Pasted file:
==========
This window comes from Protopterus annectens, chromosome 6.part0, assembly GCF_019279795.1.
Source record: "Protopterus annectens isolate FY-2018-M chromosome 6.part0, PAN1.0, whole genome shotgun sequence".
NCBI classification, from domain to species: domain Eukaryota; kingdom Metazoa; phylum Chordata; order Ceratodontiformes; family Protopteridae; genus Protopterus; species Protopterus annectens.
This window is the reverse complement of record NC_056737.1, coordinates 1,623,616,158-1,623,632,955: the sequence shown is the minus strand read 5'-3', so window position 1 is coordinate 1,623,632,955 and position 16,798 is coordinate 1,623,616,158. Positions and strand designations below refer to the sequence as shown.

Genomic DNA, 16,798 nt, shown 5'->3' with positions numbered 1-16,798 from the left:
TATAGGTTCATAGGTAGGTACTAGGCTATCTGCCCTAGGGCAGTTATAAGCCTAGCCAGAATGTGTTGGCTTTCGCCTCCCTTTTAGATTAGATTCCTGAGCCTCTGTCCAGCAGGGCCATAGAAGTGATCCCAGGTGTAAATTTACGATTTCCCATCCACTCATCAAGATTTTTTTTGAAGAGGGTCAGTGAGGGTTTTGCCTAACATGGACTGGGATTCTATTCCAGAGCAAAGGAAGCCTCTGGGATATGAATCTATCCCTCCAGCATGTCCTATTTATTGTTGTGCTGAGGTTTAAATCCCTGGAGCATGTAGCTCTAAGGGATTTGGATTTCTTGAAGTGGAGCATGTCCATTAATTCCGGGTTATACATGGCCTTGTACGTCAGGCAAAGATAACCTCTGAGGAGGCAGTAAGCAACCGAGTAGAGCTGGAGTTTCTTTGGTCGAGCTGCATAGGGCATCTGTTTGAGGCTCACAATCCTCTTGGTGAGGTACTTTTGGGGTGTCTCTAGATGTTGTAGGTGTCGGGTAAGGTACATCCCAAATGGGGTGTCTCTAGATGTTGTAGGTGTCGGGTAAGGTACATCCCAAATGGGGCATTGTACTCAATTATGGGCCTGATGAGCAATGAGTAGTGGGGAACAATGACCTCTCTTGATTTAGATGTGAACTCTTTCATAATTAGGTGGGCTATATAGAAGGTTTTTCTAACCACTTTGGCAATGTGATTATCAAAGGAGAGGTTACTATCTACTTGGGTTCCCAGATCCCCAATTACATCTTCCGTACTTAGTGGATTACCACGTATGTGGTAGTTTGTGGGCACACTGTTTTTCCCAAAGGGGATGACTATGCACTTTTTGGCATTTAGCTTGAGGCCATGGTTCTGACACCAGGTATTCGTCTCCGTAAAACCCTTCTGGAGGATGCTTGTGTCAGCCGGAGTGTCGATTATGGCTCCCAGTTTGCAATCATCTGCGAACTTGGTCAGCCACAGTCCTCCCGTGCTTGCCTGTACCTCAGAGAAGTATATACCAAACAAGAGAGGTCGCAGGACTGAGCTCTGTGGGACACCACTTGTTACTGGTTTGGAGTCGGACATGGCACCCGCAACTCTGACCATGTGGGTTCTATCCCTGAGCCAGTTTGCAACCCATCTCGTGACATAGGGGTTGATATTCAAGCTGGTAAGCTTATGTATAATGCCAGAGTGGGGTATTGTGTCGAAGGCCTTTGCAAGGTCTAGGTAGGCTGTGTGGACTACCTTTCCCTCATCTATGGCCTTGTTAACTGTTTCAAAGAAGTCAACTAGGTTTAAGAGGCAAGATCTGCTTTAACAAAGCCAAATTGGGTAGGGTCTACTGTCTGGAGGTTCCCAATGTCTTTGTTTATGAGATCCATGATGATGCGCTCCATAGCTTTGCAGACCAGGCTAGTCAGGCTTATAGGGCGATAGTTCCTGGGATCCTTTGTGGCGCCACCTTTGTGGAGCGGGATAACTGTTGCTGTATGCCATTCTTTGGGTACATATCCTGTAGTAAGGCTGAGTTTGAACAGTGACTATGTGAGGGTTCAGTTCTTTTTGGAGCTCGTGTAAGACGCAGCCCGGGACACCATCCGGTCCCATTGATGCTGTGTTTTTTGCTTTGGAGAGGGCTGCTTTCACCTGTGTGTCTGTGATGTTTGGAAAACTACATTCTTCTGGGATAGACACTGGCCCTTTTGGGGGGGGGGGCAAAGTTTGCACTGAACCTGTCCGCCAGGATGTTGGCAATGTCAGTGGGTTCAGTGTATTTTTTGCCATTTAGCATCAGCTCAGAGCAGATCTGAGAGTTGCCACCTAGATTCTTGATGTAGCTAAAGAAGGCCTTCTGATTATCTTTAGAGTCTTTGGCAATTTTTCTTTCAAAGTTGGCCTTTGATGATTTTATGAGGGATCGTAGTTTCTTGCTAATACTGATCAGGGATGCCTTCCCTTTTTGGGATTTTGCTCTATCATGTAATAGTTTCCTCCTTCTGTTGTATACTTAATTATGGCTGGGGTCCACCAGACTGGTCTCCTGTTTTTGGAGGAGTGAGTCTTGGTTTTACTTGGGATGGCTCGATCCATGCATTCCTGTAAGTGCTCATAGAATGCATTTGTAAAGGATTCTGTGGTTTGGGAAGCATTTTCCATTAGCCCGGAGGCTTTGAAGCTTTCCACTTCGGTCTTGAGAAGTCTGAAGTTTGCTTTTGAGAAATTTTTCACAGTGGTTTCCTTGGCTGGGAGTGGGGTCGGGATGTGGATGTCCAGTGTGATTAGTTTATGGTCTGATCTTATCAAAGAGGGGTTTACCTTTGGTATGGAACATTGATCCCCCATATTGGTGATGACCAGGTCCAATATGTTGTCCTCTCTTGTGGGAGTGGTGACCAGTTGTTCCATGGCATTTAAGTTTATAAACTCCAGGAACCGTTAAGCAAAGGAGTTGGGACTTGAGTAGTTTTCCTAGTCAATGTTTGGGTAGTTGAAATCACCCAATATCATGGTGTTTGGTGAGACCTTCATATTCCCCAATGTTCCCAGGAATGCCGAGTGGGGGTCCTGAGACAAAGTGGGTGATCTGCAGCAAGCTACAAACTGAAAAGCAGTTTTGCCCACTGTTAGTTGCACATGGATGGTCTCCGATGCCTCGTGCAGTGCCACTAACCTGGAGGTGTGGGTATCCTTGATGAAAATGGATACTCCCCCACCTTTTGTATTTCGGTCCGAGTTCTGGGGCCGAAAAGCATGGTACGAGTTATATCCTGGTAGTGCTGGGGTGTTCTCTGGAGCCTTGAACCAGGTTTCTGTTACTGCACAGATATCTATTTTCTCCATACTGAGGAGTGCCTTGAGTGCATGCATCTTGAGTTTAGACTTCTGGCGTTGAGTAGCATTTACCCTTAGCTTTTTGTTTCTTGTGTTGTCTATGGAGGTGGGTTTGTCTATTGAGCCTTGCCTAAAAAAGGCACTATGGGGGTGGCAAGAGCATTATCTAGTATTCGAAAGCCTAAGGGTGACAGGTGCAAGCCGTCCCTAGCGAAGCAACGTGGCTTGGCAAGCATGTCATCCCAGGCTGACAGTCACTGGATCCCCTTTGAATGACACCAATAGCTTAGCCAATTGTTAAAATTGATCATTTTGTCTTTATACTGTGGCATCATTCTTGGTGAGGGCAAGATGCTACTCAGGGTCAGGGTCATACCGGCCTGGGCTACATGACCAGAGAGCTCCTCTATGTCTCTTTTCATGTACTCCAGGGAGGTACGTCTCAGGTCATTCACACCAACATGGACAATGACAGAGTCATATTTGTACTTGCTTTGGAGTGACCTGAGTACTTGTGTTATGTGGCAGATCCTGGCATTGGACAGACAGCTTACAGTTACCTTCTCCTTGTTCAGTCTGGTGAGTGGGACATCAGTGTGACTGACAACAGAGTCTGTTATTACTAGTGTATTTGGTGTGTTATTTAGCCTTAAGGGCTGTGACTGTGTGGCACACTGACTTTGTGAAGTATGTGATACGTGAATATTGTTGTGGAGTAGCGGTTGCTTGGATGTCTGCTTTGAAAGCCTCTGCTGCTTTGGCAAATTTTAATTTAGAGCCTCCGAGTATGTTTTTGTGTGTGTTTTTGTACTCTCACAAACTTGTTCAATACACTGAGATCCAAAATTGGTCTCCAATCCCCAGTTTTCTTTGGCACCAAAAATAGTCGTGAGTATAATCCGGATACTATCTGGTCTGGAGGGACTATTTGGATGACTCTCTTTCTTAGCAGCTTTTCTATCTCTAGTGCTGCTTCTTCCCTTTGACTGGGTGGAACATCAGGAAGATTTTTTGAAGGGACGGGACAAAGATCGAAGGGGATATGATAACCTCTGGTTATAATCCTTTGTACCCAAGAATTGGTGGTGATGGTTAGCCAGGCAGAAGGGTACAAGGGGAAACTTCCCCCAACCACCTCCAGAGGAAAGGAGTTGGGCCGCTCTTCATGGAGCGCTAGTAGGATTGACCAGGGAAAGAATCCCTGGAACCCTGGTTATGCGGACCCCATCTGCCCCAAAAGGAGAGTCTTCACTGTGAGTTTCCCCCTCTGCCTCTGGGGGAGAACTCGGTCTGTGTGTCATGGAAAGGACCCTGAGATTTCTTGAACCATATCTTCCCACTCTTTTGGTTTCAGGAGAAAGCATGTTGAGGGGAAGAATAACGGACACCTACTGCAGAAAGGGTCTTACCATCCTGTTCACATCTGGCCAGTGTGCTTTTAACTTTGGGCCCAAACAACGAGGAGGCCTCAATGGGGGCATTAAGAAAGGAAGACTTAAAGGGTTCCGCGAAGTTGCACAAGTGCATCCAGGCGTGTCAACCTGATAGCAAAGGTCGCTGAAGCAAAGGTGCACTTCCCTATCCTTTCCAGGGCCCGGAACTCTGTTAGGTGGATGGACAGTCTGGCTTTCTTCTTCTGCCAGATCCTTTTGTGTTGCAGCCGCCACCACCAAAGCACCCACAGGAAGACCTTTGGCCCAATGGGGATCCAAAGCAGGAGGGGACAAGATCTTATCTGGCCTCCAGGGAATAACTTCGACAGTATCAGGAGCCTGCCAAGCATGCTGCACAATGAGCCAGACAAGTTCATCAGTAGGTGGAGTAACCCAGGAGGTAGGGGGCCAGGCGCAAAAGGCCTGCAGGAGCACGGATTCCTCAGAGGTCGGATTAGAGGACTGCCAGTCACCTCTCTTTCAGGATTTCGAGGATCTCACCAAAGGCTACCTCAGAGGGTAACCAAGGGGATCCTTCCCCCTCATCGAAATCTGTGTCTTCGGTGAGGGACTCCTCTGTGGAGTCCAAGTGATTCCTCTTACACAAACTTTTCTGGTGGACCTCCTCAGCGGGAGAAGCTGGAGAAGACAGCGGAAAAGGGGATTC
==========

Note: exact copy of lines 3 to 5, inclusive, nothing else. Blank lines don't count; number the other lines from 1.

NCBI classification, from domain to species: domain Eukaryota; kingdom Metazoa; phylum Chordata; order Ceratodontiformes; family Protopteridae; genus Protopterus; species Protopterus annectens.
This window is the reverse complement of record NC_056737.1, coordinates 1,623,616,158-1,623,632,955: the sequence shown is the minus strand read 5'-3', so window position 1 is coordinate 1,623,632,955 and position 16,798 is coordinate 1,623,616,158. Positions and strand designations below refer to the sequence as shown.

Genomic DNA, 16,798 nt, shown 5'->3' with positions numbered 1-16,798 from the left: